Just like humans, pets can also struggle with pain. Unlike humans, though, it’s a little trickier to treat pain in non-human animals since we can’t directly communicate with them. So, when it comes to treating pain in pets, veterinarians have tried a variety of methods to help our furry friends find some relief. In recent years, some vets have turned to gabapentin for dogs in managing cases of chronic (long-term) pain and seizures.
What is Gabapentin, anyway?
Gabapentin is in the drug class known as GABA analogues, which means it’s structurally similar to gamma-Aminobutyric acid (GABA). GABA is an important neurotransmitter that helps calm down the central nervous system in mammals. This function is why many people use gabapentin to help manage seizures and shingles pain.
Okay, so humans can use this drug… but what about our four-legged friends?
Is Gabapentin for Dogs Safe?
Many pet parents rightfully ask themselves, Will gabapentin hurt my dog?. The answer to that question is a little more complicated than a simple yes or no. In some cases, gabapentin can be safe for dogs to use under the strict supervision of a licensed veterinarian. Other times, though, this medication can hurt dogs—even under a veterinarian’s direction. In fact, it can be lethal in cases of overdose or if the formula you use contains the artificial sweetener xylitol (as the human version often does).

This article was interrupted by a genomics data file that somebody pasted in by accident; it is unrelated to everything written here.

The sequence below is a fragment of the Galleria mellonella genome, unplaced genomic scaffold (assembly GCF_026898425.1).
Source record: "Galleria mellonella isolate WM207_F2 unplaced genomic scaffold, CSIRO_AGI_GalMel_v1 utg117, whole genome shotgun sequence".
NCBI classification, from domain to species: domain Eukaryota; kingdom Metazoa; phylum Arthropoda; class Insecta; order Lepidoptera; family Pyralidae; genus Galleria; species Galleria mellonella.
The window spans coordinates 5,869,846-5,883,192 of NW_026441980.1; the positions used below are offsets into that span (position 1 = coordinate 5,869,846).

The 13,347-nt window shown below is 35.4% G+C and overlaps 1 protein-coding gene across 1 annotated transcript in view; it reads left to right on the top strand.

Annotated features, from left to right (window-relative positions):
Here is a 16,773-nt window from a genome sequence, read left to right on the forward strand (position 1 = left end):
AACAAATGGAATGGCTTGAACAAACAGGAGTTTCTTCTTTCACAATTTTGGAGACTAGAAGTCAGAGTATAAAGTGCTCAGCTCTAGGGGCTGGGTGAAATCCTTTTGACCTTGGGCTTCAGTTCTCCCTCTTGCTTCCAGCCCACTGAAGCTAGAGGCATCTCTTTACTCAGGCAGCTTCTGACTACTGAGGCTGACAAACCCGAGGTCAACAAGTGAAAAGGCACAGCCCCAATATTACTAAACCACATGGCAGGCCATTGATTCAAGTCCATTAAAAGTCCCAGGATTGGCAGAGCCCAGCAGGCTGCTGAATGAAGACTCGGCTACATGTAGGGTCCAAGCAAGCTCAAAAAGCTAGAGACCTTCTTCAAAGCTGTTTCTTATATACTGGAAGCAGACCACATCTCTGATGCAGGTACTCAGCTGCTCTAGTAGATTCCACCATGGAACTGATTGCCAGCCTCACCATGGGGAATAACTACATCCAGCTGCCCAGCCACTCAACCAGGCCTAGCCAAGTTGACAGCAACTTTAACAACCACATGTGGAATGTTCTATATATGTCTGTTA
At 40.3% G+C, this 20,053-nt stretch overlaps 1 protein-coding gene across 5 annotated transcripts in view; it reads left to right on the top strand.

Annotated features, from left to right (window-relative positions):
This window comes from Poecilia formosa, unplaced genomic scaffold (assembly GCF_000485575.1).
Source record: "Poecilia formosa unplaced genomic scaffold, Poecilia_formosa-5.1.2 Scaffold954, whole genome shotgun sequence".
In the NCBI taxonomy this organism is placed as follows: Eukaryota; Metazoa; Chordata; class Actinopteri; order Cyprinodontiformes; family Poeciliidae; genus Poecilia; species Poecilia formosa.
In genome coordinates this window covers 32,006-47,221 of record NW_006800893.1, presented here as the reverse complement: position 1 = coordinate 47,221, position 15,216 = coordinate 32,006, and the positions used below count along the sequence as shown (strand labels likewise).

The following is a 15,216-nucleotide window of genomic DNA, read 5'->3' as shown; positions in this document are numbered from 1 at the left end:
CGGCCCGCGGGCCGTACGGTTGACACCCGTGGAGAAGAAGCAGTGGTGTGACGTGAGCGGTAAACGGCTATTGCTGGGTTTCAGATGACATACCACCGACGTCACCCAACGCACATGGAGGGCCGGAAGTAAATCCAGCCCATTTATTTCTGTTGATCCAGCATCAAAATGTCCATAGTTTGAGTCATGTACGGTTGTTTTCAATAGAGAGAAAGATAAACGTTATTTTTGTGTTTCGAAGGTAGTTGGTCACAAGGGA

To minimize the risk of side effects of using gabapentin with dogs, it’s crucial to always:
- talk to a veterinarian about managing your dog’s health conditions,
- tell your vet about any medical conditions your pet has,
- disclose to your vet any prescription or over-the-counter medications your pet takes, and
- only give your pet a medication specifically formulated for dogs.
Dosage will vary based on several factors, including your pet’s weight and what condition you’re trying to treat. Always follow your vet’s directions for how much to give to Fido and at what times.
That being said, according to 1-800-PetMeds, common dosages of gabapentin for dogs are:
- 1.4 to 5 mg per pound every 24 hours for chronic pain
- 4.5 to 13.6 mg per pound every 8 to 12 hours for seizures
Side effects can vary, although common ones include:
To minimize the risk of these side effects, some experts recommend starting at a lower dosage before gradually upping how much gabapentin you give your dog. As always, clear any and all changes in medication with a licensed professional first.
How Long Does it Take for Gabapentin to Kick In for Dogs?
According to VCA Animal Hospitals (formerly known as Veterinary Centers of America), gabapentin will kick in soon, in about 1 to 2 hours after administering the dosage to your pet.
When it comes to treating Fido’s pain, gabapentin may be one option to consider. However, it’s necessary to consult a veterinarian before administering this drug to pets as serious side effects can occur. Never give dogs gabapentin designed for human use.
Disclaimers: This article does not constitute professional veterinary advice, nor can it replace the advice of a licensed veterinarian.